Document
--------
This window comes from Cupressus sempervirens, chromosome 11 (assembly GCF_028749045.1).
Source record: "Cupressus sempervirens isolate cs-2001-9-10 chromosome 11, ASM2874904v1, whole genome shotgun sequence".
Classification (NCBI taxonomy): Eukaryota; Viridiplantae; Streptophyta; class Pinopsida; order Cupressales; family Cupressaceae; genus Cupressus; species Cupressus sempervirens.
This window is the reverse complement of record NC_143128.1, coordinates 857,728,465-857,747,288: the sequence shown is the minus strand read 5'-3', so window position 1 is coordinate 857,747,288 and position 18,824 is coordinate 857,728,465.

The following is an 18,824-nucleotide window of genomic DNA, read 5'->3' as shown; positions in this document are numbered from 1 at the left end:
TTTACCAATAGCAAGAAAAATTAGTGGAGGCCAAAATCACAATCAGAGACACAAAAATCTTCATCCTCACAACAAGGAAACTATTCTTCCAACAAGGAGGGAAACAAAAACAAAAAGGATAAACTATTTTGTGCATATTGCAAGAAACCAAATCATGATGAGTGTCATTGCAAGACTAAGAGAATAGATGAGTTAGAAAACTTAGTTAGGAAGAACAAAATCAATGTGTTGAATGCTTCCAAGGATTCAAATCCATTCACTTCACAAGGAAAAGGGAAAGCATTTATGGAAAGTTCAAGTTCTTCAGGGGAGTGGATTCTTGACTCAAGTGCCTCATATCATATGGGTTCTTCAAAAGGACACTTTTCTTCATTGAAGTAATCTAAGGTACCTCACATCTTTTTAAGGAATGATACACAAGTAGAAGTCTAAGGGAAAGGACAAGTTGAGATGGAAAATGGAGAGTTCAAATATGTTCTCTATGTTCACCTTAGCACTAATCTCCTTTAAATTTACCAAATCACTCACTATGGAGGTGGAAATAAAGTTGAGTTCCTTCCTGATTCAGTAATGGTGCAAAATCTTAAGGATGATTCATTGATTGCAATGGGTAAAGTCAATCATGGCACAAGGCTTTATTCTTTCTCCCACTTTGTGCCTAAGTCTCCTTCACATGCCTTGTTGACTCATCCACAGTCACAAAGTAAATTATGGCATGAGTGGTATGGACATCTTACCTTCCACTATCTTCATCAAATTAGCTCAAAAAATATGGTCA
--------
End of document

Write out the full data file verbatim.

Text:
This window comes from Cupressus sempervirens, chromosome 11 (assembly GCF_028749045.1).
Source record: "Cupressus sempervirens isolate cs-2001-9-10 chromosome 11, ASM2874904v1, whole genome shotgun sequence".
Classification (NCBI taxonomy): Eukaryota; Viridiplantae; Streptophyta; class Pinopsida; order Cupressales; family Cupressaceae; genus Cupressus; species Cupressus sempervirens.
This window is the reverse complement of record NC_143128.1, coordinates 857,728,465-857,747,288: the sequence shown is the minus strand read 5'-3', so window position 1 is coordinate 857,747,288 and position 18,824 is coordinate 857,728,465.

The following is an 18,824-nucleotide window of genomic DNA, read 5'->3' as shown; positions in this document are numbered from 1 at the left end:
TTTACCAATAGCAAGAAAAATTAGTGGAGGCCAAAATCACAATCAGAGACACAAAAATCTTCATCCTCACAACAAGGAAACTATTCTTCCAACAAGGAGGGAAACAAAAACAAAAAGGATAAACTATTTTGTGCATATTGCAAGAAACCAAATCATGATGAGTGTCATTGCAAGACTAAGAGAATAGATGAGTTAGAAAACTTAGTTAGGAAGAACAAAATCAATGTGTTGAATGCTTCCAAGGATTCAAATCCATTCACTTCACAAGGAAAAGGGAAAGCATTTATGGAAAGTTCAAGTTCTTCAGGGGAGTGGATTCTTGACTCAAGTGCCTCATATCATATGGGTTCTTCAAAAGGACACTTTTCTTCATTGAAGTAATCTAAGGTACCTCACATCTTTTTAAGGAATGATACACAAGTAGAAGTCTAAGGGAAAGGACAAGTTGAGATGGAAAATGGAGAGTTCAAATATGTTCTCTATGTTCACCTTAGCACTAATCTCCTTTAAATTTACCAAATCACTCACTATGGAGGTGGAAATAAAGTTGAGTTCCTTCCTGATTCAGTAATGGTGCAAAATCTTAAGGATGATTCATTGATTGCAATGGGTAAAGTCAATCATGGCACAAGGCTTTATTCTTTCTCCCACTTTGTGCCTAAGTCTCCTTCACATGCCTTGTTGACTCATCCACAGTCACAAAGTAAATTATGGCATGAGTGGTATGGACATCTTACCTTCCACTATCTTCATCAAATTAGCTCAAAAAATATGGTCA